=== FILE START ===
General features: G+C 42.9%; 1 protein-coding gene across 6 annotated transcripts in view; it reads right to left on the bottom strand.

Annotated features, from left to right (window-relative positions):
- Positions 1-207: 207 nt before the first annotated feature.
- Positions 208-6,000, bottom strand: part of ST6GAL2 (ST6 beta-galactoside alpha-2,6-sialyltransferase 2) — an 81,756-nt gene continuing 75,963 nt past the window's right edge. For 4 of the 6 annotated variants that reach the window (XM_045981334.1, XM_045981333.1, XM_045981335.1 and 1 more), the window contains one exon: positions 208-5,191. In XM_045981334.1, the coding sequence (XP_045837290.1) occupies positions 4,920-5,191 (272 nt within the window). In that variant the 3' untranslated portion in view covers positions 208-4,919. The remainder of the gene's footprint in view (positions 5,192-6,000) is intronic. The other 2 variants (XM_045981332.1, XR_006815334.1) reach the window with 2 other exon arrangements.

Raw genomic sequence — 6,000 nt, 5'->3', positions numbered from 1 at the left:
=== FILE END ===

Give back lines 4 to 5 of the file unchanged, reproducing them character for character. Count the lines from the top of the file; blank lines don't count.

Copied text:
- Positions 208-6,000, bottom strand: part of ST6GAL2 (ST6 beta-galactoside alpha-2,6-sialyltransferase 2) — an 81,756-nt gene continuing 75,963 nt past the window's right edge. For 4 of the 6 annotated variants that reach the window (XM_045981334.1, XM_045981333.1, XM_045981335.1 and 1 more), the window contains one exon: positions 208-5,191. In XM_045981334.1, the coding sequence (XP_045837290.1) occupies positions 4,920-5,191 (272 nt within the window). In that variant the 3' untranslated portion in view covers positions 208-4,919. The remainder of the gene's footprint in view (positions 5,192-6,000) is intronic. The other 2 variants (XM_045981332.1, XR_006815334.1) reach the window with 2 other exon arrangements.

Raw genomic sequence — 6,000 nt, 5'->3', positions numbered from 1 at the left: